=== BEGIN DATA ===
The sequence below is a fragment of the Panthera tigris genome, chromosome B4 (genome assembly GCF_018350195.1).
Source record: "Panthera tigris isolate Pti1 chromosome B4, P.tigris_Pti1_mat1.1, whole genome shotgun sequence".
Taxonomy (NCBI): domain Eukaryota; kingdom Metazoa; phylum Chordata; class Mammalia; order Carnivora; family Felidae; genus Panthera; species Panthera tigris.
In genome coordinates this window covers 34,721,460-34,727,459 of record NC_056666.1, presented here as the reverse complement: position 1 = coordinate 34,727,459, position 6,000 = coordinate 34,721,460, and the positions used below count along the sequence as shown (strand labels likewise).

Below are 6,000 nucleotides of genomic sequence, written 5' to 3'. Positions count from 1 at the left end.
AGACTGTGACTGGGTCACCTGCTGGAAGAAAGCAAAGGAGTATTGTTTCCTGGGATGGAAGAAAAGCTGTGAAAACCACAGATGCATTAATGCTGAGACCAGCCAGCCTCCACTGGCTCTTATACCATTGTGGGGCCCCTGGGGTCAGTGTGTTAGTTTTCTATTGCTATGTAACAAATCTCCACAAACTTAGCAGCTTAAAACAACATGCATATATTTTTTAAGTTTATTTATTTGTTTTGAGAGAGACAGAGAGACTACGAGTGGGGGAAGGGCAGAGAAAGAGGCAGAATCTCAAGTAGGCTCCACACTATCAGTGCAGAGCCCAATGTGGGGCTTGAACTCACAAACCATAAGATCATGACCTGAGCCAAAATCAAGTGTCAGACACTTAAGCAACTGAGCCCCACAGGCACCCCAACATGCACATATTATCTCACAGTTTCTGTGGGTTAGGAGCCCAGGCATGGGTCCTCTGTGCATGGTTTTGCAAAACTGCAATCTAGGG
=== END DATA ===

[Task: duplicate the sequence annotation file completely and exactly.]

The sequence below is a fragment of the Panthera tigris genome, chromosome B4 (genome assembly GCF_018350195.1).
Source record: "Panthera tigris isolate Pti1 chromosome B4, P.tigris_Pti1_mat1.1, whole genome shotgun sequence".
Taxonomy (NCBI): domain Eukaryota; kingdom Metazoa; phylum Chordata; class Mammalia; order Carnivora; family Felidae; genus Panthera; species Panthera tigris.
In genome coordinates this window covers 34,721,460-34,727,459 of record NC_056666.1, presented here as the reverse complement: position 1 = coordinate 34,727,459, position 6,000 = coordinate 34,721,460, and the positions used below count along the sequence as shown (strand labels likewise).

Below are 6,000 nucleotides of genomic sequence, written 5' to 3'. Positions count from 1 at the left end.
AGACTGTGACTGGGTCACCTGCTGGAAGAAAGCAAAGGAGTATTGTTTCCTGGGATGGAAGAAAAGCTGTGAAAACCACAGATGCATTAATGCTGAGACCAGCCAGCCTCCACTGGCTCTTATACCATTGTGGGGCCCCTGGGGTCAGTGTGTTAGTTTTCTATTGCTATGTAACAAATCTCCACAAACTTAGCAGCTTAAAACAACATGCATATATTTTTTAAGTTTATTTATTTGTTTTGAGAGAGACAGAGAGACTACGAGTGGGGGAAGGGCAGAGAAAGAGGCAGAATCTCAAGTAGGCTCCACACTATCAGTGCAGAGCCCAATGTGGGGCTTGAACTCACAAACCATAAGATCATGACCTGAGCCAAAATCAAGTGTCAGACACTTAAGCAACTGAGCCCCACAGGCACCCCAACATGCACATATTATCTCACAGTTTCTGTGGGTTAGGAGCCCAGGCATGGGTCCTCTGTGCATGGTTTTGCAAAACTGCAATCTAGGG